Quintessential Kenyon: Student Life, Uncut

Me & My Bike: A Love Story

Harper Beeland
October 17, 2016

I admit that it was not a healthy choice to keep myself pent up in Gambier for almost a whole month before finally wandering off the Hill one September afternoon.

In my defense, I wasn’t allowed to bring my car to Kenyon — the car I had been so dependent on throughout high school. That said, I hardly gave my bike (a nice bike, too) the attention it deserved before my freshman year of college. I knew that it would likely be handy in getting from class to class, but I had no idea how dramatically the relationship between me and my bike would change within my first few weeks at Kenyon.

It happened like this: I tried to read a book, I got a headache, I closed the book, I got on my bike, and I took a ride.

Destination: on the far south end of campus, concealed by a wall of trees, is the Kokosing Gap Trail, a paved path that spans 14 miles from Danville to Mount Vernon, with Gambier right in the middle, and which I had heard mentioned in passing a few times before. After crossing the road and turning onto the trail, I was immediately enveloped by the greens and yellows of late summer and the sweet smell of the Kokosing River. The vastness of the golden farmland on either side of me made me feel as if I had this place all to myself.

Before I realized it, I had covered the few miles into town, the tunnel of green suddenly opened onto a pink and orange sky, and I was in Mount Vernon. To my right were hordes of kids gathered for a Friday evening baseball game. Ahead of me, entire neighborhoods I hadn’t explored before. Families gathered on their front porches to savor the balmy weather.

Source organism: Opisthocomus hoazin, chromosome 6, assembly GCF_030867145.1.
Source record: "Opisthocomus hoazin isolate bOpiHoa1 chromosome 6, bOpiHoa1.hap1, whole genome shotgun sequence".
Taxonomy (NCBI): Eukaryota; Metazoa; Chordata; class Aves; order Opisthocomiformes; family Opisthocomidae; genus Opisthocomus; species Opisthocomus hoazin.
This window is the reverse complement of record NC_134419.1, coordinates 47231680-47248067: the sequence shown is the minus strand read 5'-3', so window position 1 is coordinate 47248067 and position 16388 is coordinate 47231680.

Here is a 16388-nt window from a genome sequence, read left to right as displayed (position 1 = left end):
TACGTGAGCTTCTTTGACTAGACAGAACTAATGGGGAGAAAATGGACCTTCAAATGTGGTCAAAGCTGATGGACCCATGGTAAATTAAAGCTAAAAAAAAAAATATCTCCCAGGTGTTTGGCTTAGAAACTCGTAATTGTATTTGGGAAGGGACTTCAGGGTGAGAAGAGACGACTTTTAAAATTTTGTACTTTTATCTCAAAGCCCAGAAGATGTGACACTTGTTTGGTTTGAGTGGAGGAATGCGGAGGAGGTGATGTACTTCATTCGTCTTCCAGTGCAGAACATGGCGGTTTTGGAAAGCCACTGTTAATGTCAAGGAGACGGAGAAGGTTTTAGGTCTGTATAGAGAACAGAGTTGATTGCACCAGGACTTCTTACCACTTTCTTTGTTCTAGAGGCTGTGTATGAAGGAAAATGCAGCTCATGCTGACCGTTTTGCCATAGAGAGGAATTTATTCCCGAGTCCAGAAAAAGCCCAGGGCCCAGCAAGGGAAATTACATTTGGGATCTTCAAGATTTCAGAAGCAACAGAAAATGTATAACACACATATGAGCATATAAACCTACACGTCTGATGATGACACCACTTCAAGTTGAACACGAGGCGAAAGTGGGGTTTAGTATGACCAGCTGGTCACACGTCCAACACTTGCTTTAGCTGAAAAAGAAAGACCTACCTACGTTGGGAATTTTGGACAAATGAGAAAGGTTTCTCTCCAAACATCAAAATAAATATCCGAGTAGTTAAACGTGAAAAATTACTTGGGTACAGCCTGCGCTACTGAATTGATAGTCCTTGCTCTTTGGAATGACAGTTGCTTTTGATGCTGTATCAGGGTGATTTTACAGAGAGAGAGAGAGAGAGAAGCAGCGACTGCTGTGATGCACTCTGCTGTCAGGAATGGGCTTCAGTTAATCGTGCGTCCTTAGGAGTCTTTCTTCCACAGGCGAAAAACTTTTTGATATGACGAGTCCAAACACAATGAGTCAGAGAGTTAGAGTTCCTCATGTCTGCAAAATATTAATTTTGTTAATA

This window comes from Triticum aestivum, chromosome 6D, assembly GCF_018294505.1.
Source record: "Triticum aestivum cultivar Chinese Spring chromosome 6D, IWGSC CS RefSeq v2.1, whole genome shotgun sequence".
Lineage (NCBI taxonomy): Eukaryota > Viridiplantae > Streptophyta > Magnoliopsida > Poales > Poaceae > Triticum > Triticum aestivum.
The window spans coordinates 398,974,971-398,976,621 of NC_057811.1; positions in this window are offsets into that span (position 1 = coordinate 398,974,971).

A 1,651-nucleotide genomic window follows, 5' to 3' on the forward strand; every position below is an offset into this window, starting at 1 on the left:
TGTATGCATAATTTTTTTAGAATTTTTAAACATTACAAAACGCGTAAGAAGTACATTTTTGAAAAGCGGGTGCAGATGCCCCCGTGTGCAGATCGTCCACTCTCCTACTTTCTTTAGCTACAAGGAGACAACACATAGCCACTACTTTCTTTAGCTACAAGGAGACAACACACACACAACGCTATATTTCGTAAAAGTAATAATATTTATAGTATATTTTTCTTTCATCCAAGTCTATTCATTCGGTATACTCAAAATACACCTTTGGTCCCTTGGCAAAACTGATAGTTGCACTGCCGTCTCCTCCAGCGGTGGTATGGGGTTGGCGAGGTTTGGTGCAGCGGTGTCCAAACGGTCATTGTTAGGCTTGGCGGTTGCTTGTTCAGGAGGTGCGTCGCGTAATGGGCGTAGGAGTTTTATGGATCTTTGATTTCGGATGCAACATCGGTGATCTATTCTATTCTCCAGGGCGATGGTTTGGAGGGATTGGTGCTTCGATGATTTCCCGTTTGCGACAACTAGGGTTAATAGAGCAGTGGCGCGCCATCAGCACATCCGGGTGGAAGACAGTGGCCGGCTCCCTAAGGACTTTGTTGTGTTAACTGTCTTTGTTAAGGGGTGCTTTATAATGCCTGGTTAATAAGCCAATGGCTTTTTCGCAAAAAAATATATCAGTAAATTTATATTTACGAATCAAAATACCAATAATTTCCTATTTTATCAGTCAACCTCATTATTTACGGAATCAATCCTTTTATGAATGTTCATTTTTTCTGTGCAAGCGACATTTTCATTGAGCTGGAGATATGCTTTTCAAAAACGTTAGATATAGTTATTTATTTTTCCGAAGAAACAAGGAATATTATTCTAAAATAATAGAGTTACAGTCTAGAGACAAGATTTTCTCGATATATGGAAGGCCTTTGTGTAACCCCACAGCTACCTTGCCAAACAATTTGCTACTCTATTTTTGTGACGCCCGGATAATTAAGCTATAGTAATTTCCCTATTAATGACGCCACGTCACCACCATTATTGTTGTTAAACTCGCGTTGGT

I pedaled downtown, and as I stood in the town square, the hum of passing cars and friendly conversation coalesced into a single song that drowned out my own preoccupations, by which I mean all the things I should have been doing instead of taking a leisurely ride into town. But I thought back to the beginning of the semester, when the term “self-care” had been floating around so furiously. For some students, it meant tea time; for others, an evening of perusing quality memes within the deepest reaches of the Internet. I learned in the Mount Vernon town square that, for me, it meant getting away from campus by the power of my own two legs.

But I couldn’t discount the machine that had brought me to that square in the first place. I glanced down and watched as the evening sun glinted off the bike’s frame so perfectly, and suddenly, I couldn’t help but think, “Is this a date?”

Cynics will say that even the most promising relationships can turn sour after the first date, but I have repeated this trip into Mount Vernon almost every Friday afternoon, and I truly believe that the love between me and my bike has only grown stronger. If anything, that trip served as an affirmation of my undying infatuation not only with an inanimate object, but also with this place where I will spend the next four years of my life.